Picture of Hans R. Herren

Hans R. Herren

In the 1980s, the Biological Control Center for Africa was set up by IITA in Cotonou. Beforehand, in the late 1970s, resistance breeding was IITA’s most frequently used method for combatting diseases and pests. Biological control research was started to combat the cassava mealybug. Hans R. Herren, entomologist, and Peter Neuenschwander, insect ecologist, worked as leaders of the project. Their team was able to identify the cassava mealybug as a newly introduced pest in Africa. They were also able to locate the same species in its area of

Hans R. Herren, entomologist, and Peter Neuenschwander, insect ecologist, worked as leaders of the project. Their team was able to identify the cassava mealybug as a newly introduced pest in Africa. They were also able to locate the same species in its area of origin in South America.

Picture of Peter Neuenschwander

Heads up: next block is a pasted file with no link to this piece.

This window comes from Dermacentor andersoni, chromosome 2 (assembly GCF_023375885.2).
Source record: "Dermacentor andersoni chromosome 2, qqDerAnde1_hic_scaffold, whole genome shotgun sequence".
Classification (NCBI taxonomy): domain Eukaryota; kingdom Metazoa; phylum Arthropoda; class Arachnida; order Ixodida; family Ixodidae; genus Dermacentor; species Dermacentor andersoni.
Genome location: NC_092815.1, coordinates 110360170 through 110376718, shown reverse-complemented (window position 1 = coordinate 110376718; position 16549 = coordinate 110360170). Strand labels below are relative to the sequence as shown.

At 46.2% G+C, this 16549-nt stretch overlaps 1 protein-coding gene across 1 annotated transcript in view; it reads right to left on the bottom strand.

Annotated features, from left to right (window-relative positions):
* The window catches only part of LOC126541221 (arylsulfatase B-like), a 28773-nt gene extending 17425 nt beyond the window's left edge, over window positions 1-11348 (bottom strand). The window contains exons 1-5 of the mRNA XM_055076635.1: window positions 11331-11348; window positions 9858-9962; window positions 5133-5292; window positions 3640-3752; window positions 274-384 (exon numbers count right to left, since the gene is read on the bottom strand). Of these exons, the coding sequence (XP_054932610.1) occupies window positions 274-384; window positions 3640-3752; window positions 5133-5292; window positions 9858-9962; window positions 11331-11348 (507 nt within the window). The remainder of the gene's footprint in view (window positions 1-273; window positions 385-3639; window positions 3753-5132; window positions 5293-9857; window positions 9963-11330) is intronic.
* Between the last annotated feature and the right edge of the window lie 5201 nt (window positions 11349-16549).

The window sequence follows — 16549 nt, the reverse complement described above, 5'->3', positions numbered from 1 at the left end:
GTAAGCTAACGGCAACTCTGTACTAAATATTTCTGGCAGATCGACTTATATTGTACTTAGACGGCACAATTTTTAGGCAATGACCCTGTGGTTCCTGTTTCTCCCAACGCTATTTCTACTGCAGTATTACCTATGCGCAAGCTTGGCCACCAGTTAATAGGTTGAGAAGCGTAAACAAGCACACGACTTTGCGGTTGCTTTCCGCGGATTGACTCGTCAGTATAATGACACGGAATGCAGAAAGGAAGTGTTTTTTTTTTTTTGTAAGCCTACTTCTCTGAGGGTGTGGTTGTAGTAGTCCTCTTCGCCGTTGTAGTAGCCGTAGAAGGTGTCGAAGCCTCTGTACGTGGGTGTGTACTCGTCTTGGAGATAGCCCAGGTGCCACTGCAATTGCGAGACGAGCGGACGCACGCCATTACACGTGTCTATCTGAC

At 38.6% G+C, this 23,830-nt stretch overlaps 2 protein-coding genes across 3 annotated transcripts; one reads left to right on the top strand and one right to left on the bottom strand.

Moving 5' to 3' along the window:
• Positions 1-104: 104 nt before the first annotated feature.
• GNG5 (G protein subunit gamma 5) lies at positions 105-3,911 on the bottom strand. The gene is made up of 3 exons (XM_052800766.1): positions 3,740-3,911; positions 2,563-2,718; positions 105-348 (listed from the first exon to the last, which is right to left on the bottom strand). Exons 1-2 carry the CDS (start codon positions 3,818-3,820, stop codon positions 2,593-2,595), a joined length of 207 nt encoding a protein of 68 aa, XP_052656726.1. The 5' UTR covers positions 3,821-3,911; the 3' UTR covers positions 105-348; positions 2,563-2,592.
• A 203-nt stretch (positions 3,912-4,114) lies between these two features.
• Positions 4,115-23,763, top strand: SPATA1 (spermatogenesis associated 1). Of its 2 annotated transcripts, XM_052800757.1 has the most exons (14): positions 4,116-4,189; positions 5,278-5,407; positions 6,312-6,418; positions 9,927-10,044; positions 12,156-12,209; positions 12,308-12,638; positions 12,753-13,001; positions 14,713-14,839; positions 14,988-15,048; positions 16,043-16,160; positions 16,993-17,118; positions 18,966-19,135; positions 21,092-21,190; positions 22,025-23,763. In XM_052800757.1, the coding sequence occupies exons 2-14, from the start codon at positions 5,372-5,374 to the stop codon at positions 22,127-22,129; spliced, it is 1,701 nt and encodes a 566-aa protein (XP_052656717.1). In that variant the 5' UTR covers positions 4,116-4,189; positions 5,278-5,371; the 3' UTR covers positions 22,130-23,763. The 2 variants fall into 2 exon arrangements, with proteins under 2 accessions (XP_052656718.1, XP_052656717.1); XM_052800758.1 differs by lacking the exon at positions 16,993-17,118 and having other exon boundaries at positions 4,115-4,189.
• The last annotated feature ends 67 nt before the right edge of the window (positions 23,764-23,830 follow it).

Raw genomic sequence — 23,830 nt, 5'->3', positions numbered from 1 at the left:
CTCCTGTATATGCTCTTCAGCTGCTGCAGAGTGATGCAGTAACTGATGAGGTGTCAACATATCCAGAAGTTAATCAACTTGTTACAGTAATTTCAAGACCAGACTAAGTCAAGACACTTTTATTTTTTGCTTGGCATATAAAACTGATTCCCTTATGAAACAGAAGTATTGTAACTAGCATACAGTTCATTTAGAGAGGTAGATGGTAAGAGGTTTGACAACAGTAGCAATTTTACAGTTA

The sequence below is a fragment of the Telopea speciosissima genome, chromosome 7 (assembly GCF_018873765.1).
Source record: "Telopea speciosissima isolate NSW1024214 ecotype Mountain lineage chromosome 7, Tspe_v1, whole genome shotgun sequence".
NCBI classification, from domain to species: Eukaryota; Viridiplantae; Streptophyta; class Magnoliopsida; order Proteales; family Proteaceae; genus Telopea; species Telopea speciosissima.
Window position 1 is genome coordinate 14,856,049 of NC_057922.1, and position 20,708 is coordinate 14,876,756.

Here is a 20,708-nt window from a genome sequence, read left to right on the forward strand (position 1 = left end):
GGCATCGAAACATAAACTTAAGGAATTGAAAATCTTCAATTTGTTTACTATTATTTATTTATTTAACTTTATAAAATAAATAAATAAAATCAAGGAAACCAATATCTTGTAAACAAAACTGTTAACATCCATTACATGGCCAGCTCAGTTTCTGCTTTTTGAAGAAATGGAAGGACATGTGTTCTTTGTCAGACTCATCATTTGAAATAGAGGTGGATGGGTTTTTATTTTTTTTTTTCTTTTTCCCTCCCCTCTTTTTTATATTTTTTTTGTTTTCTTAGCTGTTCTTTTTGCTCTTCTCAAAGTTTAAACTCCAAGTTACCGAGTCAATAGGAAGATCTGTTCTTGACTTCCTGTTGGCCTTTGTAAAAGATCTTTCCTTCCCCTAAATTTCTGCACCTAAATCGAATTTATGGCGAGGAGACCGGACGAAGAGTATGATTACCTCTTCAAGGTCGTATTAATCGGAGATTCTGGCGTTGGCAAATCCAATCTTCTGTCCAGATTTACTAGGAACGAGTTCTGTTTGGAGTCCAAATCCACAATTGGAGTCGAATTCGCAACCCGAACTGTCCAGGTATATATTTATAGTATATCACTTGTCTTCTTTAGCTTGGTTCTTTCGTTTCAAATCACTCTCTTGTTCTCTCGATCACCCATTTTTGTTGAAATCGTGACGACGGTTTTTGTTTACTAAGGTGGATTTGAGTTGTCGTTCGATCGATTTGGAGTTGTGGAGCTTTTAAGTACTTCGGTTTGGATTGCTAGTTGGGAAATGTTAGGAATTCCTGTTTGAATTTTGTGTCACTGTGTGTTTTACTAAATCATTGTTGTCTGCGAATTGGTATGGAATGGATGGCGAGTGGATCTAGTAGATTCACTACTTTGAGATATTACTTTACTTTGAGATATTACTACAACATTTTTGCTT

Peter Neuenschwander

To combat the cassava mealybug, the team looked at the parasitoid, Apoanagyrus lopezi, its natural enemy. They first reared cassava mealybugs and the A. lopezi in IITA’s laboratory and developed a simulation model showing plant/pest/predator-parasite interactions. The introduction of  A. lopezi successfully dispersed and controlled the cassava mealybug wherever it was released.

The widespread control of the cassava mealybug was the first achievement among many of the Biological Control Center for Africa. The project yielded economic returns of 200:1, with minimum benefits of US$ 2.2 billion from a total expenditure of US$ 14.8 million. The 1990 CGIAR King Baudouin Award was given to the IITA and CIAT teams for Africa-wide cassava mealybug control. This was followed by the 1995 World Food Prize and other international awards to Herren.

Sources:

Rodomiro Ortiz. 2017. IITA: Transforming Africa’s Agriculture and Nourishing Rural Development. 110 pages.

Hans R. Herren, Twitter, https://twitter.com/greyherren

Neuenschwander, Peter, IITA, http://www.iita.org/iita-staff/neuenschwander-peter/